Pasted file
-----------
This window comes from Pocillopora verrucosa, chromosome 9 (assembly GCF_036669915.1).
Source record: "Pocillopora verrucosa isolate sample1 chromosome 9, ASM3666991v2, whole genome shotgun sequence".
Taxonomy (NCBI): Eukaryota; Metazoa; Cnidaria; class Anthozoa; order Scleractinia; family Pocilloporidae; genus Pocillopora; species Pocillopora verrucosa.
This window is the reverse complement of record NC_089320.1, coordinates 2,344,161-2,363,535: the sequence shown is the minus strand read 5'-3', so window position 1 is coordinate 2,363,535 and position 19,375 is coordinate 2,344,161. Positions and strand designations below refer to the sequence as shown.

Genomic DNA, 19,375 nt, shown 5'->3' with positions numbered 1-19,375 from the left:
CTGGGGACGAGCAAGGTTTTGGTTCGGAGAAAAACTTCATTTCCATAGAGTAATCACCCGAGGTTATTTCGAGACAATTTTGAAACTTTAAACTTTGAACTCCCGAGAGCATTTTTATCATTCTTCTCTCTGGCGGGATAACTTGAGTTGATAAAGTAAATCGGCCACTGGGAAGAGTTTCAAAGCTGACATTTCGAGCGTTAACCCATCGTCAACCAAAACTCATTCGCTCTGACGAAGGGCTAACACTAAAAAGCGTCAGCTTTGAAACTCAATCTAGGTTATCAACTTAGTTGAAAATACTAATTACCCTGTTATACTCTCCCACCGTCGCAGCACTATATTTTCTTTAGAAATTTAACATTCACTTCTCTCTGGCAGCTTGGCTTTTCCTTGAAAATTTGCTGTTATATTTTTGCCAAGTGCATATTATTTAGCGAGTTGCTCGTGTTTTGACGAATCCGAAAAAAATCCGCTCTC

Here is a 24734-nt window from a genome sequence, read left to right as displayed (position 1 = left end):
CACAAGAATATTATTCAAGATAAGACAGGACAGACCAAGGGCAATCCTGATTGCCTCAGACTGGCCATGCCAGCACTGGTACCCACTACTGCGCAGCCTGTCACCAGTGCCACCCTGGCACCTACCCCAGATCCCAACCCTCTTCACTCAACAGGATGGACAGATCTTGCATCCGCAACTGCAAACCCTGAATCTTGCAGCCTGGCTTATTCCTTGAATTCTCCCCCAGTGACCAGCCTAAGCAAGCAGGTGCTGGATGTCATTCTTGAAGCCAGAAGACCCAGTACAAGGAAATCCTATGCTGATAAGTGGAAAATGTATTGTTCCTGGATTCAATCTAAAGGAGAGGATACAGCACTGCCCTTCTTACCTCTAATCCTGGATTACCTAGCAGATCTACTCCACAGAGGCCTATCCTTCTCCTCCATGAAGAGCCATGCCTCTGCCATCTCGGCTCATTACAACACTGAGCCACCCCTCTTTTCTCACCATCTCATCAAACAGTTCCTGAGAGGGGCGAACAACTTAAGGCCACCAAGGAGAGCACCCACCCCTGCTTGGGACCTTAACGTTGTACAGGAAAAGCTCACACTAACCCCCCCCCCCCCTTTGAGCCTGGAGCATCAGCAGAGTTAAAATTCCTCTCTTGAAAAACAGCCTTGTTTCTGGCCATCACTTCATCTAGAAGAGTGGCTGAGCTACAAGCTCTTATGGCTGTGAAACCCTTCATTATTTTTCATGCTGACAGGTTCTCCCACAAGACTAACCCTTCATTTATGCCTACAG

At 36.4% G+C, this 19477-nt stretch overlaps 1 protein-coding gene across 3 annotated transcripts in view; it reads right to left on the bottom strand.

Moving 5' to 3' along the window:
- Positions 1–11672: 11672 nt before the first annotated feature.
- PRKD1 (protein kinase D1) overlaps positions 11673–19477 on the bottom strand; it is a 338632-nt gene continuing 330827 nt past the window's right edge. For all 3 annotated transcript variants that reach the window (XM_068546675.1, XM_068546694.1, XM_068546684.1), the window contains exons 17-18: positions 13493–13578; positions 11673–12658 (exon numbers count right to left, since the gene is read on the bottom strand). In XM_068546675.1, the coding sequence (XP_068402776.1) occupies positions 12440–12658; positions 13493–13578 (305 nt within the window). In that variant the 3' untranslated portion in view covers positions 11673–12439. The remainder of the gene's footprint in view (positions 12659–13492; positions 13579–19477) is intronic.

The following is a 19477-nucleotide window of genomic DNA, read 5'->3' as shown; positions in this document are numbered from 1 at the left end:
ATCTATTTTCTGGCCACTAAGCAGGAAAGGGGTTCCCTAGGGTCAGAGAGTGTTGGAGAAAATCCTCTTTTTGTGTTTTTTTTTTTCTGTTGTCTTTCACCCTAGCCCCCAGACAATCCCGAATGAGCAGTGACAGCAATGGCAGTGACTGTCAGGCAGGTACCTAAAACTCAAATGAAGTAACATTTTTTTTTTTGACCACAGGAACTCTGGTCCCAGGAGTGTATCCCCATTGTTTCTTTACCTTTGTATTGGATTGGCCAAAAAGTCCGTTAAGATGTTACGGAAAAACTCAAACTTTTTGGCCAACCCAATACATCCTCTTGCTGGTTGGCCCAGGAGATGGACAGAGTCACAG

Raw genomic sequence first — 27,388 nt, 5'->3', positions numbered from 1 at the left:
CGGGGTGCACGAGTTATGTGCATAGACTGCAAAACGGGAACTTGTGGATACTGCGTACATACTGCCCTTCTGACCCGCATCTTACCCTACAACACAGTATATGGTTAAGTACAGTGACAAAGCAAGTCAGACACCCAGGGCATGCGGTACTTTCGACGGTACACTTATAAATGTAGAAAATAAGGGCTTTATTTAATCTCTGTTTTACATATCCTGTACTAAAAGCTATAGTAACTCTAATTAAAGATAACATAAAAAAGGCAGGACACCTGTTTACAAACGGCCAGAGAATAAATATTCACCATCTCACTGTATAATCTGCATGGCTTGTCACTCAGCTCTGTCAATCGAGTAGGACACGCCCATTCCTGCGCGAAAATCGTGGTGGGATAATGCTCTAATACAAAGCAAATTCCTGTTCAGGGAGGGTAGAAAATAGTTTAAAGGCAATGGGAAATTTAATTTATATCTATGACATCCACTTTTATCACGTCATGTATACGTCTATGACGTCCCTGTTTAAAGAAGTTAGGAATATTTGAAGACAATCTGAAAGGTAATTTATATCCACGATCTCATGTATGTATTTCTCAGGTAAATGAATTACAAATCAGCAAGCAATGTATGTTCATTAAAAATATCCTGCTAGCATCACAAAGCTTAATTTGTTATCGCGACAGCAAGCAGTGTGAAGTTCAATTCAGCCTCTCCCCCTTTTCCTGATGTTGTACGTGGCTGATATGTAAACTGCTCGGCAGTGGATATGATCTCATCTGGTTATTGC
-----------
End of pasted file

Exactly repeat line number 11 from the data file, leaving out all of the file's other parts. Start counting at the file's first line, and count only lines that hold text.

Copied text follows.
- Positions 1–11672: 11672 nt before the first annotated feature.